Tuesday, 31 May 2022

AERB and the Safety Regime


India has had the experience of dealing with the worst industrial disaster in history, when nearly 40 tonnes of methyl isocynate escaped from one of the storage tanks of the plant owned by the Union Carbide India Ltd situated in Bhopal city. The deadly gas took a heavy toll on human life, leaving nearly 3,828 instantaneously dead and over 30,000 injured, a figure that now stands at half a million. The disaster also resulted in severe environmental damage. A ghastly monument to the dehumanizing influence of inherently dangerous technologies, it resulted in the violation of the right to life, health, clean air and water not only of that generation but also of succeeding generations. The disaster is unparalleled in its magnitude and devastation. However, as seen from the discussion above, the Indian nuclear establishment has yet to learn from the mistakes that resulted in the Bhopal disaster and other mishaps.

The AERB was established in 1983 by the Government of India under section 27 of the Atomic Energy Act 1962 to carry out regulatory and safety functions under sections 16, 17 and 23 of the Act. Its central objective is to ensure that the presence of ionizing radiation and the use of nuclear energy do not cause unacceptable impact on the health of workers, to the public and to the environment. The regulatory powers of the AERB are also derived from the rules and notifications promulgated under the Atomic Energy Act and these include the Atomic Energy (Radiation Protection) Rules 2004; Atomic Energy (Safe Disposal of Radioactive Wastes) Rules 1987; Atomic Energy (Factories) Rules 1996; Atomic Energy (Working of the Mines, Minerals and Handling of Prescribed Substances) Rules 1984; and the Atomic Energy (Control of Food Irradiation) Rules 1996. The AERB also has powers to monitor environmental quality.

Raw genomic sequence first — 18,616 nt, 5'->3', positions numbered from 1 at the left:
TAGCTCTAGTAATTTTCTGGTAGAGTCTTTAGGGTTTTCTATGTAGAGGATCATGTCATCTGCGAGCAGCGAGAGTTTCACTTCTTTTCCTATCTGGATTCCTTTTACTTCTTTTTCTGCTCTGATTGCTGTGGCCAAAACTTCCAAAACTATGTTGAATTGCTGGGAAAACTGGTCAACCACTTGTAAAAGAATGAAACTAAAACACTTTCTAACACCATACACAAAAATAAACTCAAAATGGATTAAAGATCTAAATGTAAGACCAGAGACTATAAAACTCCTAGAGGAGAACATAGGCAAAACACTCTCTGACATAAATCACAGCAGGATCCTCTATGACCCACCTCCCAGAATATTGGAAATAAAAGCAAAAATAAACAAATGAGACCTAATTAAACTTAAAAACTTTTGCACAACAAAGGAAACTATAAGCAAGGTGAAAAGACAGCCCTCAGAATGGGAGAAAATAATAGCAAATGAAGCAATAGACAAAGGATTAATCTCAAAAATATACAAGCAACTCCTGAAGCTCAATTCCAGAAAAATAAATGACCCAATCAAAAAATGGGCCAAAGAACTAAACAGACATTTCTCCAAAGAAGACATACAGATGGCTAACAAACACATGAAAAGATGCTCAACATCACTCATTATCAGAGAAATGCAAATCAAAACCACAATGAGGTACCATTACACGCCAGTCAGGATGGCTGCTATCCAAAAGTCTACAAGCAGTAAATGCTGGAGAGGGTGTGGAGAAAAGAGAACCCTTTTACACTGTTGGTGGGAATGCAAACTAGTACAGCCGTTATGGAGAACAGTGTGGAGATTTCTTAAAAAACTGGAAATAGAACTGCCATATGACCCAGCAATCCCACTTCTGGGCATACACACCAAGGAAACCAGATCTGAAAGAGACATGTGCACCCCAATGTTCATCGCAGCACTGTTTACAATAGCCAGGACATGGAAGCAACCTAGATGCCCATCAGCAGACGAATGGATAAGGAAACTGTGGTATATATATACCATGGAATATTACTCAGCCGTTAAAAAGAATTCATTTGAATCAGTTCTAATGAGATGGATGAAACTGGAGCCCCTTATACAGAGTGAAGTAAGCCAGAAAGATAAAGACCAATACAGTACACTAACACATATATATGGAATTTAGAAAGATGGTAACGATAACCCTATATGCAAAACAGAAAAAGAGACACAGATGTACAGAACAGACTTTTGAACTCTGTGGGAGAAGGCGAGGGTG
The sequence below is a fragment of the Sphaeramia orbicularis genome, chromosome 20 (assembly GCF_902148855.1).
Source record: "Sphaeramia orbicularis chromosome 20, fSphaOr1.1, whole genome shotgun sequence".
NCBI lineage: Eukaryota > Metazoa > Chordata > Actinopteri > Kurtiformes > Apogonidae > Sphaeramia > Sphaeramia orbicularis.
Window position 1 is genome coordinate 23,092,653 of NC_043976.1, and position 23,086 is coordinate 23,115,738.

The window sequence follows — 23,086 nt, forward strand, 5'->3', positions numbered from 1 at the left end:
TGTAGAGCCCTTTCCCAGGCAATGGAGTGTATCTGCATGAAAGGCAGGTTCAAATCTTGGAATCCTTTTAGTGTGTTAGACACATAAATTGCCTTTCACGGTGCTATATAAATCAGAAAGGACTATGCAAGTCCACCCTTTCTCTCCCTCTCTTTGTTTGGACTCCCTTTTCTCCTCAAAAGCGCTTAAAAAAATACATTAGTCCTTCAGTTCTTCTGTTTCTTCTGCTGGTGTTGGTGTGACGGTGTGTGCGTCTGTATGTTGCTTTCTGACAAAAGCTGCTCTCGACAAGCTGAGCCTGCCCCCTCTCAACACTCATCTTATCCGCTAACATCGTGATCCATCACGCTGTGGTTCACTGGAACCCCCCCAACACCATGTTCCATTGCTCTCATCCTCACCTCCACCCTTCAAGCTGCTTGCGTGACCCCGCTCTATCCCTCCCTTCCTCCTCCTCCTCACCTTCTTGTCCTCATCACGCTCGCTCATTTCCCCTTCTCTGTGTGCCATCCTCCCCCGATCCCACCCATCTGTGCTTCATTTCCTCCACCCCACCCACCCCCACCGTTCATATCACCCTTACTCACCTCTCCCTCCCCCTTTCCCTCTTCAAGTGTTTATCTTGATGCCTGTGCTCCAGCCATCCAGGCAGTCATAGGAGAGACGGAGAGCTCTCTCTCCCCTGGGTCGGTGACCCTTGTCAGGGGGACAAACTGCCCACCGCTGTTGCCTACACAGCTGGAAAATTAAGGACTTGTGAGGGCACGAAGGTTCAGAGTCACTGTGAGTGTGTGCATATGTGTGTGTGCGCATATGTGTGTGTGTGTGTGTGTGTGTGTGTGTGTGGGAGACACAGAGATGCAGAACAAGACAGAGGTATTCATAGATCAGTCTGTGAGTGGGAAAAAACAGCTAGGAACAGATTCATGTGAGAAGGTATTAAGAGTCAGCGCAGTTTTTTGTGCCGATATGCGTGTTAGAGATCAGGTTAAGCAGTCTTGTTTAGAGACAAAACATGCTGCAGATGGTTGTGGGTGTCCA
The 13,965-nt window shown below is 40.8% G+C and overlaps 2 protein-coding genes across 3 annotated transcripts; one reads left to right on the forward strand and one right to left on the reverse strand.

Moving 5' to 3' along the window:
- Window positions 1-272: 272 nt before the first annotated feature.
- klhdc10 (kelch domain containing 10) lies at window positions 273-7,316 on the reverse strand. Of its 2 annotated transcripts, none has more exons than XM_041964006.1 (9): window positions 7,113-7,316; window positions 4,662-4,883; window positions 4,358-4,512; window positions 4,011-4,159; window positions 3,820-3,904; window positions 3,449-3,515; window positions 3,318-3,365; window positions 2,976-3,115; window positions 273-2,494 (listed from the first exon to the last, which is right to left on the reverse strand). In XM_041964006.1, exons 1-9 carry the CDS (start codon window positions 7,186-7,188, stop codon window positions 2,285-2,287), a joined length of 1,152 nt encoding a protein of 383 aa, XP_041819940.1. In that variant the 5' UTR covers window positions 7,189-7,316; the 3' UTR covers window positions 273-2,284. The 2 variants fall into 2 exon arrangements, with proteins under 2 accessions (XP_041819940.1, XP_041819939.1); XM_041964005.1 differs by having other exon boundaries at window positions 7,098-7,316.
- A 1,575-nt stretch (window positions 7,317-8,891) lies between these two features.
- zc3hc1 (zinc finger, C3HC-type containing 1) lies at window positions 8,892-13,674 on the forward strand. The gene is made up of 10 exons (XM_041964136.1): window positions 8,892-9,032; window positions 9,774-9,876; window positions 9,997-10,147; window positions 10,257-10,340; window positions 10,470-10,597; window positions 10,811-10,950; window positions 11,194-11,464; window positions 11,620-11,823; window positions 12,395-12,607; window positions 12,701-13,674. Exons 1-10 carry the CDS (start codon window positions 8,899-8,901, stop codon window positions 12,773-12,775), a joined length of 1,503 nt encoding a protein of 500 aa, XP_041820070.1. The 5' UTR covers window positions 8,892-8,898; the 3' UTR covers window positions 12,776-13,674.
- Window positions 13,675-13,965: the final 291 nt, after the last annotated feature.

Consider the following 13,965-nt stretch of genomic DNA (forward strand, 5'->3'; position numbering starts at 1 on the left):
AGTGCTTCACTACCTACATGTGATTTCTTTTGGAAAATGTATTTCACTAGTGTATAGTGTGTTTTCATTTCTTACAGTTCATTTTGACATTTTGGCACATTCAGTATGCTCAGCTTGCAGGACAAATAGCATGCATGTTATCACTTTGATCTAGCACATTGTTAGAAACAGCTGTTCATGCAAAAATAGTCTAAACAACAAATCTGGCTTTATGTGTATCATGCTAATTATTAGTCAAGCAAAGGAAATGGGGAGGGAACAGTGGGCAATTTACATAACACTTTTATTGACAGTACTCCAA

AERB is also empowered to perform the functions under sections 10(1) (powers of entry) and 11(1) (powers to take samples) of Environmental Protection Act, 1986 and Rule 12 (agency to which information on excess discharge of pollutants to be given) of the Environmental Protection (Amendment) Rules, 1987 with respect to radioactive substances.

The AERB is also to prescribe acceptable limits of radiation exposure to occupational workers and the public; approve the acceptable limits of environmental release of radioactive substances; promote research and development efforts; and maintain liaison with statutory bodies both within and outside the country on safety matters. It is also to take necessary steps to keep the public informed on major issues of radiological safety. Significantly, in the DAE units, it is the AERB that is to prescribe the limits for environmental release of conventional pollutants.


From the foregoing, it can be concluded that contrary to government claims that all is fine with the nuclear establishment, there have been several instances of near misses, human rights violations and environmental degradation. The AERB has held inquiries into several of these incidents; however, as its reports have not been made public, no one knows about the magnitude of the harm, or who have been the victims, or what has happened to them. Thus, the dark side of the nuclear program has not received the attention it deserves.

As the above information reveals, there have been several accidents and near misses that have affected the workforce in these plants, those living in the close vicinity and the environment, demonstrating the ineffectiveness of the AERB in ensuring safety. More importantly, the management of these establishments has a free hand in running the plants, suppressing the legitimate voice of the victims; the AERB remaining a mute spectator to many of these issues.

AERB and the Safety Regime by Velanati Jyothirmai @ Lex Cliq

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